Head Constable R Sharavanakumar, in addition to retrieving 26 high-end Royal Enfield bikes, has also managed to arrest 10 persons involved in the crime.

Chennai Head Constable R Sharavanakumar getting recognition from Joint Commissioner of Police Sudhakar
news Crime Sunday, October 18, 2020 - 16:35

A head constable from the Chennai division has come under immense praise from the police department after almost single-handedly busting a three-year-old bike theft racket in the state. Sharavanakumar, in addition to retrieving 26 high-end Royal Enfield bikes, has also managed to arrest 10 persons involved in the crime. The head constable's investigation began on August 6 this year, when an old friend who is also from the police force, complained that his Royal Enfield bike had been stolen. Sharavanakumar, instead of just registering this as another theft, identified an ongoing pattern in the case.

"When I was attached to the Abhiramapuram station, I received two similar complaints of Royal Enfield bikes being stolen," Sharavanakumar tells TNM. "On hearing this complaint from a friend, I immediately enquired with other police officials on the crime beat and discovered that 24 stations had reports of bikes belonging to the same brand being stolen. These bikes are not good getaway vehicles, so they were being stolen to be sold," he adds.

In past investigations, says the officer, the trail had gone dry because the bikes were taken into areas without CCTV surveillance and the department lost track of what happened. The thieves had identified blindspots and were using it to mask their hideouts.

"When we realised this, I decided to constantly track down the vehicles. What followed was an investigation that lasted two months, and the surveillance of 56 days worth of CCTV footage," explains Sharavanakumar. "It was a wild goose chase that had a successful end," he adds.

On the morning of August 6, at 5 am was when the first accused were tracked via CCTV footage.

The accused had taken the police officer's bike to Shenoy Nagar before entering a blind spot in a housing board there. According to the investigator, this was done on purpose as the area had history sheeters and the move would confuse the police. It took two days for the culprits to then move the bike from this area and they hoped that the police would have lost track of the case by then. But the head constable was on their trail.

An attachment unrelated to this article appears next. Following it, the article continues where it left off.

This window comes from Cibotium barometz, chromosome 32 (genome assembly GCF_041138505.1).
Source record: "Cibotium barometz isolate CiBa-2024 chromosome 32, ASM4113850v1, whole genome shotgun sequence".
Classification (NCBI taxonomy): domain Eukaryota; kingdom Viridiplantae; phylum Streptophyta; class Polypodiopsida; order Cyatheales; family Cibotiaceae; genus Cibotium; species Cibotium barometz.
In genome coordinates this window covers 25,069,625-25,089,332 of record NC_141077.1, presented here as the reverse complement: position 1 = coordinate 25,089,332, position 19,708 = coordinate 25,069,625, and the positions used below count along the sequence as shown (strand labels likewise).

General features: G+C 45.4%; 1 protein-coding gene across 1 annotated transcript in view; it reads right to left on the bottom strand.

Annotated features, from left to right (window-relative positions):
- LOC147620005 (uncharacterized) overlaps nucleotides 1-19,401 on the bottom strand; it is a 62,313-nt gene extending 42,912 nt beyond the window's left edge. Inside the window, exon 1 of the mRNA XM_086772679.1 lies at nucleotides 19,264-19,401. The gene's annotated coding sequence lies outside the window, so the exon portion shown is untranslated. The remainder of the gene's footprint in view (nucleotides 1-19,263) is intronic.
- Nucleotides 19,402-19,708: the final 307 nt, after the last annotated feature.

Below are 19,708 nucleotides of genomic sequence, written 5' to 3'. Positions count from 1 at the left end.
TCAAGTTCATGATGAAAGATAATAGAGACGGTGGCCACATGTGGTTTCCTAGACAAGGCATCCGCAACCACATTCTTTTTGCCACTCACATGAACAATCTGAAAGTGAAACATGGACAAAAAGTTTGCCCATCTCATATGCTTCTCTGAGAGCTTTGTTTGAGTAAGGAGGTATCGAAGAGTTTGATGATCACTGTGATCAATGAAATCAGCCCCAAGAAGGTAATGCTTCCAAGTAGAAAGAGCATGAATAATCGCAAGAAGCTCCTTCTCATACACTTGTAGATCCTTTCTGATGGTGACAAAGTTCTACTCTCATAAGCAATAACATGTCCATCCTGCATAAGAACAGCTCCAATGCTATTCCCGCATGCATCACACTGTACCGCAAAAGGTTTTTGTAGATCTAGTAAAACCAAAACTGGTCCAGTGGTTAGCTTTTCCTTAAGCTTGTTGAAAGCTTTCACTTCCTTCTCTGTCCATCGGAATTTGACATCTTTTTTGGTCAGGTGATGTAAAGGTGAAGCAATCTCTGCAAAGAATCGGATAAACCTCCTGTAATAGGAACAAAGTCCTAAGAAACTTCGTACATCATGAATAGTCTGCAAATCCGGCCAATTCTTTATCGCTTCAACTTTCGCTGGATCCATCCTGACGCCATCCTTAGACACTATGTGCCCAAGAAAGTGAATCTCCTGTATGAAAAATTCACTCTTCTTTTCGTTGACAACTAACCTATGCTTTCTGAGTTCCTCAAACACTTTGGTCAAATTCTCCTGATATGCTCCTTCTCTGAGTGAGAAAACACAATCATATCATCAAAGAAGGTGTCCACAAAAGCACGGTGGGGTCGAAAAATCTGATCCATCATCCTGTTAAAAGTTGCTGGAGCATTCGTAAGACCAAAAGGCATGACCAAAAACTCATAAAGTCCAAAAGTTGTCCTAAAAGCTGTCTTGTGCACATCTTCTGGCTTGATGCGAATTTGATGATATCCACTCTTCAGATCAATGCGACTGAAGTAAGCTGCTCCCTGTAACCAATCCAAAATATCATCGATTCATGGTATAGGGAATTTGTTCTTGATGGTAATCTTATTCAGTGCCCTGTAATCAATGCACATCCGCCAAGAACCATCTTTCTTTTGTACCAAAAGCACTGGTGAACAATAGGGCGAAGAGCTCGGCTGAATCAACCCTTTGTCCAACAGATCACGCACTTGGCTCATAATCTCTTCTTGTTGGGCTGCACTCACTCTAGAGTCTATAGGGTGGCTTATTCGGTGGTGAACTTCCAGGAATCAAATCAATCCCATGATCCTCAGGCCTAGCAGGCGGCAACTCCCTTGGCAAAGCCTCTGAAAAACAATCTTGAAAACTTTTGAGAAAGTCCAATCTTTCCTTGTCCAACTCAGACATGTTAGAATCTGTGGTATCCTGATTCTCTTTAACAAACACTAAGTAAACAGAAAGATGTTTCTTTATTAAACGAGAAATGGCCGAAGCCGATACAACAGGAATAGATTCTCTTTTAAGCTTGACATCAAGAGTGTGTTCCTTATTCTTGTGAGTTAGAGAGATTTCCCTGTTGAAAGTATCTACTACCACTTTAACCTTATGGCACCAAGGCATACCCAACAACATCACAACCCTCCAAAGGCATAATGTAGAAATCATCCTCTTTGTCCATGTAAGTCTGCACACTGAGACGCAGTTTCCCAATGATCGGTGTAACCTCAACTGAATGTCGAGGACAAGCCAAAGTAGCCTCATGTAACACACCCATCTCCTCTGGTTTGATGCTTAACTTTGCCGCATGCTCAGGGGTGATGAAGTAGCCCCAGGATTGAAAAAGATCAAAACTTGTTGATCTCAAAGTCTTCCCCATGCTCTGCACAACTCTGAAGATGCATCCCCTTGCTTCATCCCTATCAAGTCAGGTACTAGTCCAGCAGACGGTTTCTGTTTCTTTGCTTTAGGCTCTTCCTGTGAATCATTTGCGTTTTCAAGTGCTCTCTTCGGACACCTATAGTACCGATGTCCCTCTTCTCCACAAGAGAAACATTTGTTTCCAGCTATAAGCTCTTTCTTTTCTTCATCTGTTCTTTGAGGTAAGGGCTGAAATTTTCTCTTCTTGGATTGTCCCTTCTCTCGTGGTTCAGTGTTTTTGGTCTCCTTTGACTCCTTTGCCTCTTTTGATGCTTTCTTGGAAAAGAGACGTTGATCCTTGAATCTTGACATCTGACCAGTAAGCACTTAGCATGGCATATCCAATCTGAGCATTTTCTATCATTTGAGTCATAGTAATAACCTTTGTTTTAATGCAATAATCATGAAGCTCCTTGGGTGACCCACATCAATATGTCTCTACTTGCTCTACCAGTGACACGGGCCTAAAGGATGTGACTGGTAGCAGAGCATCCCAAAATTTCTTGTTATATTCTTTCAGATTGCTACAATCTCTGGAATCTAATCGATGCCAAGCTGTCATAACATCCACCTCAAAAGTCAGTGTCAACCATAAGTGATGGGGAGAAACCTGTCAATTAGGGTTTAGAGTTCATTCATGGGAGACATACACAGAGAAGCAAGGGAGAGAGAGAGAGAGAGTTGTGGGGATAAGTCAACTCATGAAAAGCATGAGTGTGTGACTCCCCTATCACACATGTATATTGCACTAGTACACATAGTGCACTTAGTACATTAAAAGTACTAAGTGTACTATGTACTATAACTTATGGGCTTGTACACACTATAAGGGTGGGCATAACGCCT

"From the housing board, another team took the bike and then moved towards Santhome. For another hour, they don't leave Santhome, once again to shake off anyone following their movements. But soon they are tracked via CCTV at Pattinapakkam. This entire process alone took 15 days," says Sharavanakumar. "At the same time, another Royal Enfield vehicle took the same route, confirming our suspicions about the modus operandi," he adds.

The culprits then once again went into areas such Nachikuppam and Dumeelkuppam to divert suspicion as there were history sheeters there.

"It was all very professional and well planned," says the head constable. "They stole the bike by hot wiring it and then made a fake key to avoid suspicion on the roads," he adds.

The culprits were next spotted on Thiruvanmiyur after which they crossed the Uthandi toll. The people riding the bikes were changed often but the police still managed to keep track.

Once the modus operandi was clear, they tracked down all the cellphone numbers of persons who were in the vicinity at the same time and date as the culprits on the footage.

"From over two lakh numbers we got, we filtered it to 145. We then checked the numbers one by one and brought it further down to 19. From here, when we tried to figure out the identity of those who were using the number, we realised the culprits had used fake ID proofs," says Sharavanakumar. "We then used methods that I can't reveal (as it may tip off criminals) to identify the accused and confirm who the receiver is and who the identifier is," he adds.

The officer, with the help of a sub-inspector named Sudhakar, then figured out that these men were staying at lodges and compared the numbers they had procured to the details submitted to the lodge's reception.

"We caught three accused this way 10 days ago and they admitted to committing the crimes. Based on the details they gave, we have arrested another four persons. We are confident that we will retrieve all the bikes and arrest everyone involved," says the head constable. "The accused were selling the bikes that originally cost upto Rs 2.5 lakh for Rs 30,000 and Rs 40,000. They had a Whatsapp group to coordinate the sales," he adds.

Sharavanakumar's hard work has not gone unnoticed. His seniors, including the Joint Commissioner of the east division R Sudhakar, have praised him on social media. Chennai Commissioner Mahesh Agarrwal personally visited him and handed over a cash reward for his excellent investigation. 

 

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